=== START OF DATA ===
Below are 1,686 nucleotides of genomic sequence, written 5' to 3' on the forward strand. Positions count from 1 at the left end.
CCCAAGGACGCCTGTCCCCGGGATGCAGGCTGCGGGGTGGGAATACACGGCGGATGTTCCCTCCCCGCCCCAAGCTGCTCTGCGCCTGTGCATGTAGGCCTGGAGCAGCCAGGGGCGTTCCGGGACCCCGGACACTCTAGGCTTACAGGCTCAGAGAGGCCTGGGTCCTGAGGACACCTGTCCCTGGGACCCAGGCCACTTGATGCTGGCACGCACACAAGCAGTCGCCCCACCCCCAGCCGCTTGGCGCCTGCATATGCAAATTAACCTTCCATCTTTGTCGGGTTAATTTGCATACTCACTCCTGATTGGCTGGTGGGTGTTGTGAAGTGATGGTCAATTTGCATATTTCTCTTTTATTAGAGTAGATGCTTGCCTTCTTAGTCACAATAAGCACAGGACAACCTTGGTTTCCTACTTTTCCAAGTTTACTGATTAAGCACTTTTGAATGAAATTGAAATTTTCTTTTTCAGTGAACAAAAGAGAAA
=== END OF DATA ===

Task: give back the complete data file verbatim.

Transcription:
Below are 1,686 nucleotides of genomic sequence, written 5' to 3' on the forward strand. Positions count from 1 at the left end.
CCCAAGGACGCCTGTCCCCGGGATGCAGGCTGCGGGGTGGGAATACACGGCGGATGTTCCCTCCCCGCCCCAAGCTGCTCTGCGCCTGTGCATGTAGGCCTGGAGCAGCCAGGGGCGTTCCGGGACCCCGGACACTCTAGGCTTACAGGCTCAGAGAGGCCTGGGTCCTGAGGACACCTGTCCCTGGGACCCAGGCCACTTGATGCTGGCACGCACACAAGCAGTCGCCCCACCCCCAGCCGCTTGGCGCCTGCATATGCAAATTAACCTTCCATCTTTGTCGGGTTAATTTGCATACTCACTCCTGATTGGCTGGTGGGTGTTGTGAAGTGATGGTCAATTTGCATATTTCTCTTTTATTAGAGTAGATGCTTGCCTTCTTAGTCACAATAAGCACAGGACAACCTTGGTTTCCTACTTTTCCAAGTTTACTGATTAAGCACTTTTGAATGAAATTGAAATTTTCTTTTTCAGTGAACAAAAGAGAAA